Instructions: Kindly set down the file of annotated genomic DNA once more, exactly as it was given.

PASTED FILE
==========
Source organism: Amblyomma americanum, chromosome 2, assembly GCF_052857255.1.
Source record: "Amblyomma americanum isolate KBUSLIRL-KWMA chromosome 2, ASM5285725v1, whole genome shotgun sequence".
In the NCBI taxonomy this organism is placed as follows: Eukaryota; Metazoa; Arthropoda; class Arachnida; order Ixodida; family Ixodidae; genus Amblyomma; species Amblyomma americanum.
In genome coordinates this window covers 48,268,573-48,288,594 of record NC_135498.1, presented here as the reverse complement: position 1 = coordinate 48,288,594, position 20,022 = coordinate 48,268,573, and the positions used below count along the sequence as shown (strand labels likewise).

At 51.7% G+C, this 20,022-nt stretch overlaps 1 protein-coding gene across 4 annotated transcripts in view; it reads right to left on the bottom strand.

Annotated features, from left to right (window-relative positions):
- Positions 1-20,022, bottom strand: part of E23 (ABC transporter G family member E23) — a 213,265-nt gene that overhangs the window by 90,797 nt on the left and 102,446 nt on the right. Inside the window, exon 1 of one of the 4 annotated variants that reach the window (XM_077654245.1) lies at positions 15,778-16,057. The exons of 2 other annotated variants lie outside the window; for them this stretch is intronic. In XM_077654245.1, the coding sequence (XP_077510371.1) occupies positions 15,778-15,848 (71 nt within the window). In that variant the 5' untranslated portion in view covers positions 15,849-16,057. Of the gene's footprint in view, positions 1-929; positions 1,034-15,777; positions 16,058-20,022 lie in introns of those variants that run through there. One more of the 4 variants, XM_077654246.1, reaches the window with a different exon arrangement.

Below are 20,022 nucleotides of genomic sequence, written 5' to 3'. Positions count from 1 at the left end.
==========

Source organism: Amblyomma americanum, chromosome 2, assembly GCF_052857255.1.
Source record: "Amblyomma americanum isolate KBUSLIRL-KWMA chromosome 2, ASM5285725v1, whole genome shotgun sequence".
In the NCBI taxonomy this organism is placed as follows: Eukaryota; Metazoa; Arthropoda; class Arachnida; order Ixodida; family Ixodidae; genus Amblyomma; species Amblyomma americanum.
In genome coordinates this window covers 48,268,573-48,288,594 of record NC_135498.1, presented here as the reverse complement: position 1 = coordinate 48,288,594, position 20,022 = coordinate 48,268,573, and the positions used below count along the sequence as shown (strand labels likewise).

At 51.7% G+C, this 20,022-nt stretch overlaps 1 protein-coding gene across 4 annotated transcripts in view; it reads right to left on the bottom strand.

Annotated features, from left to right (window-relative positions):
- Positions 1-20,022, bottom strand: part of E23 (ABC transporter G family member E23) — a 213,265-nt gene that overhangs the window by 90,797 nt on the left and 102,446 nt on the right. Inside the window, exon 1 of one of the 4 annotated variants that reach the window (XM_077654245.1) lies at positions 15,778-16,057. The exons of 2 other annotated variants lie outside the window; for them this stretch is intronic. In XM_077654245.1, the coding sequence (XP_077510371.1) occupies positions 15,778-15,848 (71 nt within the window). In that variant the 5' untranslated portion in view covers positions 15,849-16,057. Of the gene's footprint in view, positions 1-929; positions 1,034-15,777; positions 16,058-20,022 lie in introns of those variants that run through there. One more of the 4 variants, XM_077654246.1, reaches the window with a different exon arrangement.

Below are 20,022 nucleotides of genomic sequence, written 5' to 3'. Positions count from 1 at the left end.